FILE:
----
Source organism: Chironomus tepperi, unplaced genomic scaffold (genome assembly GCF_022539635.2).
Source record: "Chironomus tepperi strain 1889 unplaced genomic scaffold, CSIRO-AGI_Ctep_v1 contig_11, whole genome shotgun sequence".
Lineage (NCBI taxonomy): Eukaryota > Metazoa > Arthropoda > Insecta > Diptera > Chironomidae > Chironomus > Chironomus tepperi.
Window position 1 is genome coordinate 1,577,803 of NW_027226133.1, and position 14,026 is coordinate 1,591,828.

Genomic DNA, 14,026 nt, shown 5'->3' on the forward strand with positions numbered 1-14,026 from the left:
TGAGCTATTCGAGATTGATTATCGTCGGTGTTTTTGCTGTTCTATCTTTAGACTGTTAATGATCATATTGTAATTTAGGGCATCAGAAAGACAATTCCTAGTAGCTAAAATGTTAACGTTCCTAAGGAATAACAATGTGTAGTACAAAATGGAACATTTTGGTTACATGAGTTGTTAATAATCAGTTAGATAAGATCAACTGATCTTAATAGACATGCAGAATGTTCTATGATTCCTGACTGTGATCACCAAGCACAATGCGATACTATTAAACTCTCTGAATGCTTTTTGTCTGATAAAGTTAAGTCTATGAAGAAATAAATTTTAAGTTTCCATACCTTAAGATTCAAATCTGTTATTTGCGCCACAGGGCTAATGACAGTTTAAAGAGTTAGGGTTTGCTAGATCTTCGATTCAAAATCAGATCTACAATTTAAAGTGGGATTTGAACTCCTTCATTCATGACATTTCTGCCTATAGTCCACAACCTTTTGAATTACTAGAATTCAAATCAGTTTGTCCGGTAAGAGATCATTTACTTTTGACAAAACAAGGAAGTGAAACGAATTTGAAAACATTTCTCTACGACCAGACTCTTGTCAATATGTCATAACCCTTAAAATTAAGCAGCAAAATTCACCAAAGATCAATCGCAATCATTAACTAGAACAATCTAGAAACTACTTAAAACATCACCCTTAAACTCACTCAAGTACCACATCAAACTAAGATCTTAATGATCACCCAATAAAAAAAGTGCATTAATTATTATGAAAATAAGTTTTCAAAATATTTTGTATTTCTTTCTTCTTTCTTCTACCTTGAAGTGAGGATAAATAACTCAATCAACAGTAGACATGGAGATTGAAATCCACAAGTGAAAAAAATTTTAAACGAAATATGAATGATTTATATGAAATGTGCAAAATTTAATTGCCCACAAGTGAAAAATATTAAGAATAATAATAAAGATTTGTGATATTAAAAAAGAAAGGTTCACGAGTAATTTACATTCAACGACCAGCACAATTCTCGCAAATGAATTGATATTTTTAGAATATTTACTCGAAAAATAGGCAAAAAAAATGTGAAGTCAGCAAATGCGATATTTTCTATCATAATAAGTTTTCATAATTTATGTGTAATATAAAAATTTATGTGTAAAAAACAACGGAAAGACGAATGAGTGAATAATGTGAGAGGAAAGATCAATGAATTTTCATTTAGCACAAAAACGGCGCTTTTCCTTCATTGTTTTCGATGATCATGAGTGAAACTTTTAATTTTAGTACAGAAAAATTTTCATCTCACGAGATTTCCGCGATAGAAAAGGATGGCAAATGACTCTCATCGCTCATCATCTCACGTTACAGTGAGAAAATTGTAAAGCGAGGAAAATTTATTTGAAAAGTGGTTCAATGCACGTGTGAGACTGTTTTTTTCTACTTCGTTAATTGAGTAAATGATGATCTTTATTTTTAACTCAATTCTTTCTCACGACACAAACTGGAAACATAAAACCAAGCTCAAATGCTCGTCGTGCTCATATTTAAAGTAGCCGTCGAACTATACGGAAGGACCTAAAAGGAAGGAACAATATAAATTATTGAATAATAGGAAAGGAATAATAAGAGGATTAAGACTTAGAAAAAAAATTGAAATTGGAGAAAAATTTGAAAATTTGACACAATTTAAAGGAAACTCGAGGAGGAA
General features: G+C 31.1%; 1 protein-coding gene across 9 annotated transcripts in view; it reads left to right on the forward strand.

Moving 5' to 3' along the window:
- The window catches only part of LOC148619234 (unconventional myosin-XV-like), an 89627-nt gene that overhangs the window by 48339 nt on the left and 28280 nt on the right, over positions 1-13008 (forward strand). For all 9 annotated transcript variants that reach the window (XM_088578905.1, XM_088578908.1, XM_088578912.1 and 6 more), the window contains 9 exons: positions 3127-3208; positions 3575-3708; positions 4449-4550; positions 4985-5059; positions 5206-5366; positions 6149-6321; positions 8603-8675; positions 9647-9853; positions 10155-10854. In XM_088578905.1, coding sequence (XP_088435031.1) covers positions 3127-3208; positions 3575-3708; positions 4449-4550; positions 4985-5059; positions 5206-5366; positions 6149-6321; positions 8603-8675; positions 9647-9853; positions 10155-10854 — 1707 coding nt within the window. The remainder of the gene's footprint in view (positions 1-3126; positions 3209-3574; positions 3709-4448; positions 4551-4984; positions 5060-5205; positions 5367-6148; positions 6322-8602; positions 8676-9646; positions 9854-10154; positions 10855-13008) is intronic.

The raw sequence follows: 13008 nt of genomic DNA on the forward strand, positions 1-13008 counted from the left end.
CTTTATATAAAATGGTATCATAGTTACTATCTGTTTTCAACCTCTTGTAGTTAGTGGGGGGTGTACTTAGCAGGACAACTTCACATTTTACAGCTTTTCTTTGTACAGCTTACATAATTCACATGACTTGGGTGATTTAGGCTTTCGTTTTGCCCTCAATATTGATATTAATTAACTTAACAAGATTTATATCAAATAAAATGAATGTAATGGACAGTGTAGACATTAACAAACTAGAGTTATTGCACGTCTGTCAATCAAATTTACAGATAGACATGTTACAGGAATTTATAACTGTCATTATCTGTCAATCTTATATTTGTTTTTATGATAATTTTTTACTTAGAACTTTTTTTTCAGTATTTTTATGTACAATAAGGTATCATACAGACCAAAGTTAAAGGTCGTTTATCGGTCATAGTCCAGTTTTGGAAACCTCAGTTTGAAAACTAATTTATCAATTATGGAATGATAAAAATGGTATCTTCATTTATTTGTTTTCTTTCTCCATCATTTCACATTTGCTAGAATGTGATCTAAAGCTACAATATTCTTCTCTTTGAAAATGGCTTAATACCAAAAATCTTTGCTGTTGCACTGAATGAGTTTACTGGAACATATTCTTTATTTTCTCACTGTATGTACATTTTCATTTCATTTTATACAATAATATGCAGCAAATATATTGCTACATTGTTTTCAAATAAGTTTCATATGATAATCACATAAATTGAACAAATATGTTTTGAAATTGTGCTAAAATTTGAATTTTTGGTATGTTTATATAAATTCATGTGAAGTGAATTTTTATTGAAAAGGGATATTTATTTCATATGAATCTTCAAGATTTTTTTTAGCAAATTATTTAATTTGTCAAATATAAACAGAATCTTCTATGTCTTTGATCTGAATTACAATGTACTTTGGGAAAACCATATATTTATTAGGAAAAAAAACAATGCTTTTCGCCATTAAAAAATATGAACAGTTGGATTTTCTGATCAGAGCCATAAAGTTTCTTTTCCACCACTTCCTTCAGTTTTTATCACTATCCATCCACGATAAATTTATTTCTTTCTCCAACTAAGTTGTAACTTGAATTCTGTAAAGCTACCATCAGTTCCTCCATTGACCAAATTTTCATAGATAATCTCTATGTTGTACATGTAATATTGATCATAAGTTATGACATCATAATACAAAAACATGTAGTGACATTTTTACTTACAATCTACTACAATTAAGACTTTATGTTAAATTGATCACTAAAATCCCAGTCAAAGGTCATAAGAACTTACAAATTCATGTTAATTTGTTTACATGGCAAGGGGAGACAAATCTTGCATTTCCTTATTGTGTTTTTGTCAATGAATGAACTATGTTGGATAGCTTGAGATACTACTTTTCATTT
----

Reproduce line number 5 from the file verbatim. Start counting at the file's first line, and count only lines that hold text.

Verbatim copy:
Genomic DNA, 14,026 nt, shown 5'->3' on the forward strand with positions numbered 1-14,026 from the left: